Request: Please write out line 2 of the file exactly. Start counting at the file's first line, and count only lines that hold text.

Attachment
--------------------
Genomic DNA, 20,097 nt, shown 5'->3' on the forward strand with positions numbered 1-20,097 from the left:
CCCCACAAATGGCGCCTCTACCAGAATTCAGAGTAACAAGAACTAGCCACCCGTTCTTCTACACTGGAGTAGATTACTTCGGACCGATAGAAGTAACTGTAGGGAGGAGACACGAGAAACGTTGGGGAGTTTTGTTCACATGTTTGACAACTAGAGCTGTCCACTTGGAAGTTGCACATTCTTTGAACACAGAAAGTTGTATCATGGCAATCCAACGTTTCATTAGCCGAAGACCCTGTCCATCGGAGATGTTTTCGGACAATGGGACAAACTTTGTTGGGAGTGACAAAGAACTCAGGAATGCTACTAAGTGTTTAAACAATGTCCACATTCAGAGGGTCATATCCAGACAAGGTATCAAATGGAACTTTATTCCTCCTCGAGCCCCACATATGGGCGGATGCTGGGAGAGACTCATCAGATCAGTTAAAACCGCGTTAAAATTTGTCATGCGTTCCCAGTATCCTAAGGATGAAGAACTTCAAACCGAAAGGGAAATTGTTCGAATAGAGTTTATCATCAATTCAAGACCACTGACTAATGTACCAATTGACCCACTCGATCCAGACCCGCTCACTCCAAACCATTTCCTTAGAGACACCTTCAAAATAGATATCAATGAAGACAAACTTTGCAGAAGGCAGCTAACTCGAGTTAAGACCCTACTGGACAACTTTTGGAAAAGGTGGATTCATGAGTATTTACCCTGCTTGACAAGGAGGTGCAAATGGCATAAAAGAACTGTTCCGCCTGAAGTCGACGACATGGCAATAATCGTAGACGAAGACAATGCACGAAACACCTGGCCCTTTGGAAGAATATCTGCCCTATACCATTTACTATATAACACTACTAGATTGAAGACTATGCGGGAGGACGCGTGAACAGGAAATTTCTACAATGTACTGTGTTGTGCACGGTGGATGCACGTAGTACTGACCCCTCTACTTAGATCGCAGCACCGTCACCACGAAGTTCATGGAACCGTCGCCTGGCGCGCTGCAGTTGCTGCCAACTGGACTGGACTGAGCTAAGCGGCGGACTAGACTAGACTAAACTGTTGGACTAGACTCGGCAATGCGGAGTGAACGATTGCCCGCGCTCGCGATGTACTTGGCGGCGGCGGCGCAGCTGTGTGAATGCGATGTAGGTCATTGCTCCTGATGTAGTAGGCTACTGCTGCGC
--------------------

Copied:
CCCCACAAATGGCGCCTCTACCAGAATTCAGAGTAACAAGAACTAGCCACCCGTTCTTCTACACTGGAGTAGATTACTTCGGACCGATAGAAGTAACTGTAGGGAGGAGACACGAGAAACGTTGGGGAGTTTTGTTCACATGTTTGACAACTAGAGCTGTCCACTTGGAAGTTGCACATTCTTTGAACACAGAAAGTTGTATCATGGCAATCCAACGTTTCATTAGCCGAAGACCCTGTCCATCGGAGATGTTTTCGGACAATGGGACAAACTTTGTTGGGAGTGACAAAGAACTCAGGAATGCTACTAAGTGTTTAAACAATGTCCACATTCAGAGGGTCATATCCAGACAAGGTATCAAATGGAACTTTATTCCTCCTCGAGCCCCACATATGGGCGGATGCTGGGAGAGACTCATCAGATCAGTTAAAACCGCGTTAAAATTTGTCATGCGTTCCCAGTATCCTAAGGATGAAGAACTTCAAACCGAAAGGGAAATTGTTCGAATAGAGTTTATCATCAATTCAAGACCACTGACTAATGTACCAATTGACCCACTCGATCCAGACCCGCTCACTCCAAACCATTTCCTTAGAGACACCTTCAAAATAGATATCAATGAAGACAAACTTTGCAGAAGGCAGCTAACTCGAGTTAAGACCCTACTGGACAACTTTTGGAAAAGGTGGATTCATGAGTATTTACCCTGCTTGACAAGGAGGTGCAAATGGCATAAAAGAACTGTTCCGCCTGAAGTCGACGACATGGCAATAATCGTAGACGAAGACAATGCACGAAACACCTGGCCCTTTGGAAGAATATCTGCCCTATACCATTTACTATATAACACTACTAGATTGAAGACTATGCGGGAGGACGCGTGAACAGGAAATTTCTACAATGTACTGTGTTGTGCACGGTGGATGCACGTAGTACTGACCCCTCTACTTAGATCGCAGCACCGTCACCACGAAGTTCATGGAACCGTCGCCTGGCGCGCTGCAGTTGCTGCCAACTGGACTGGACTGAGCTAAGCGGCGGACTAGACTAGACTAAACTGTTGGACTAGACTCGGCAATGCGGAGTGAACGATTGCCCGCGCTCGCGATGTACTTGGCGGCGGCGGCGCAGCTGTGTGAATGCGATGTAGGTCATTGCTCCTGATGTAGTAGGCTACTGCTGCGC